Housing scheme wins over investors
The National Rental Affordability Scheme is not only providing housing but also proving attractive for mum and dad investors, writes Property editor Michelle Hele
IT MAY have had a shaky start and a blacklist discouraging banks from lending money for its properties caused some angst late last year, but the National Rental Affordability Scheme ( NRAS) appears to have weathered the storms and found traction for residential investment.
According to the latest figures, Caboolture has the highest number of NRAS incentives allocated so far, with 105 properties.
In terms of reserved allocations (when developers have applied for allocations in the scheme but they have not yet been built) Chermside tops the list with 380 allocations reserved as at January.
Under the NRAS program, investors get tax incentives for renting out properties at 20 per cent below market value.
Eligibility to rent the properties is based on income.
Analyst Diana Howes of Resolution Research says while she was sure some NRAS properties had been onsold, there had not been enough transactions to date to determine whether the scheme added capital value to the properties.
But she believes anecdotally, it would be an in-demand asset as NRAS has been shown to provide superior guaranteed returns.
She says it is not a simple financial model, but there has been strong evidence of uptake over the past six to seven months.
‘‘It is basically cash flow positive from day one and year one. It is probably as bullet proof as it gets,’’ she says.
Howes says the Government has an agenda of providing affordable housing for people and this was a way to make it happen.
She says it is not social housing, but a commercial earning vehicle.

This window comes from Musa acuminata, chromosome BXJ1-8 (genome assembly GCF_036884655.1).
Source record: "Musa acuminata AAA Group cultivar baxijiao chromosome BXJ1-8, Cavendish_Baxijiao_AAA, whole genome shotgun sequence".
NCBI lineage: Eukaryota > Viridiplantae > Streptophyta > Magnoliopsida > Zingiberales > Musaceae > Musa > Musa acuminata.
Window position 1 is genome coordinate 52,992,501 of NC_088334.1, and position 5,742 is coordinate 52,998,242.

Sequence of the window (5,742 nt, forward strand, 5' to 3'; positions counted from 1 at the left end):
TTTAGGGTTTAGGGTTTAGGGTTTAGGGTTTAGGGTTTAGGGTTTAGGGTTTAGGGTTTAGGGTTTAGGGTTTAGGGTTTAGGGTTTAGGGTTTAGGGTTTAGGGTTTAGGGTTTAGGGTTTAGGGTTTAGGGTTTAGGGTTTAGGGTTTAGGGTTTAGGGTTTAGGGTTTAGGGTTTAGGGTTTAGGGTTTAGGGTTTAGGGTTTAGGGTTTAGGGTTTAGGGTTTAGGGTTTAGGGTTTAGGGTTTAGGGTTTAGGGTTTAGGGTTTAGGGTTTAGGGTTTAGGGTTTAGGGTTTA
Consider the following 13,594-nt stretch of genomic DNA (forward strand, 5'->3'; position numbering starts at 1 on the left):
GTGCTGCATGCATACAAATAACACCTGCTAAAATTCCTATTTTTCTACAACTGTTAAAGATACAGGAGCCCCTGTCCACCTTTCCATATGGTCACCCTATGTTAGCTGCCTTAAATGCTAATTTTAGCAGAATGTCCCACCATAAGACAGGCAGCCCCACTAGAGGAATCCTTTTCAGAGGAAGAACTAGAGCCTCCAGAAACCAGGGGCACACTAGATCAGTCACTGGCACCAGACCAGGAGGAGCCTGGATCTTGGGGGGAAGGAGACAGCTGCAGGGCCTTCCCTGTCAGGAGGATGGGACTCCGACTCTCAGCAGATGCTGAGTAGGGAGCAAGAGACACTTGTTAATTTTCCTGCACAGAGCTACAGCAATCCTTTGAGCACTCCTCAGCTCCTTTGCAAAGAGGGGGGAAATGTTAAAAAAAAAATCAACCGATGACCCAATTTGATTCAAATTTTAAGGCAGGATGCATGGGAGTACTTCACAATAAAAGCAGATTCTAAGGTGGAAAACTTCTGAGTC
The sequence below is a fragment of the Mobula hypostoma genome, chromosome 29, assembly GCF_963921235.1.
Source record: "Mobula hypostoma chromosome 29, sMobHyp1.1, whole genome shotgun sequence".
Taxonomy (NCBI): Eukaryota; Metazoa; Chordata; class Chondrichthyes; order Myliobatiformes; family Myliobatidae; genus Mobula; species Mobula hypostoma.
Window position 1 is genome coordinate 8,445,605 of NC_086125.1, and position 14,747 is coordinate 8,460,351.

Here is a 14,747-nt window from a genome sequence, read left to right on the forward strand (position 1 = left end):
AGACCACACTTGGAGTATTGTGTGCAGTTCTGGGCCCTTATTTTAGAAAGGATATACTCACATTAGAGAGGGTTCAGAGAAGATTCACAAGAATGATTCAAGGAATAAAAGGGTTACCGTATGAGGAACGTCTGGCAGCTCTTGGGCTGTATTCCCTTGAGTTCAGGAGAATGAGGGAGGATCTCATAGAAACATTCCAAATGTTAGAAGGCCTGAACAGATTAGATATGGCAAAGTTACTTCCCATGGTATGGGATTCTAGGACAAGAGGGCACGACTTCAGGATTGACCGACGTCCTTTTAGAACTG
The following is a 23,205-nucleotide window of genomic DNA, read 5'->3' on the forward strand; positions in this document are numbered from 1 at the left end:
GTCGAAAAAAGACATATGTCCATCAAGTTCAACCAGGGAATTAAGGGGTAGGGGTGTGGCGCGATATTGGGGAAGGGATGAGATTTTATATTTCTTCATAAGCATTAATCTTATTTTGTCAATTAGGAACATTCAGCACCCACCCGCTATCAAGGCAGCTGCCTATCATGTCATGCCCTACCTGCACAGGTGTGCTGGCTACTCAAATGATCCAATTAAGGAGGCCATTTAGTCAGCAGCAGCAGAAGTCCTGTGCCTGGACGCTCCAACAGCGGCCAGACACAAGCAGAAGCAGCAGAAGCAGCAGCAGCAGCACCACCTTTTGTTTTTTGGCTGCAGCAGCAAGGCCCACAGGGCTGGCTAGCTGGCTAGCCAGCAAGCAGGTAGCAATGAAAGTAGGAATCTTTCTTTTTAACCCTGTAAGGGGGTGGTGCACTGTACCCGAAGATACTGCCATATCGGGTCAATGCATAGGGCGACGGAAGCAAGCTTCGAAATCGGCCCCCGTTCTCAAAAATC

‘‘In Queensland, we have estimated that there are 94,400 key workers who qualify for NRAS, 76,000 students and then, within greater Brisbane, 170,500 people have an immediate need for affordable housing options,’’ she says.
‘‘It is a more cautious investor who is looking for a long-term rental yield (who are attracted to NRAS).
She says she would like to see an extension of the scheme.
Andrew Scriven of Colliers International says demand has been strong for NRAS properties which they have been involved with.
Colliers International recently received five allocations on a project and sold them within a week.
Scriven says while originally it was thought the properties would appeal to superannuation funds and big investors, it had proven to be more enticing for ‘‘ mum and dad’’ individual investors.
He says the buy-in price was generally in the affordable price range because for NRAS properties to work in terms of tax breaks, they needed to cost purchasers between $300,000 and $450,000.
He reckons once it gets to about $500,000 it is not as enticing.
‘‘It is a fixed amount you get as a tax credit. A higher purchase price really doesn’t work,’’ he says.
Reports so far from some investors is that they are seeing returns of potentially up to 7 per cent.
According to Colliers International, rental yields in Brisbane are high for apartments. Brisbane yields are currently about 5.6 per cent – the highest of capital city markets.
It also found affordability was at its highest levels since the December 2009 quarter, with Brisbane becoming more affordable than Adelaide.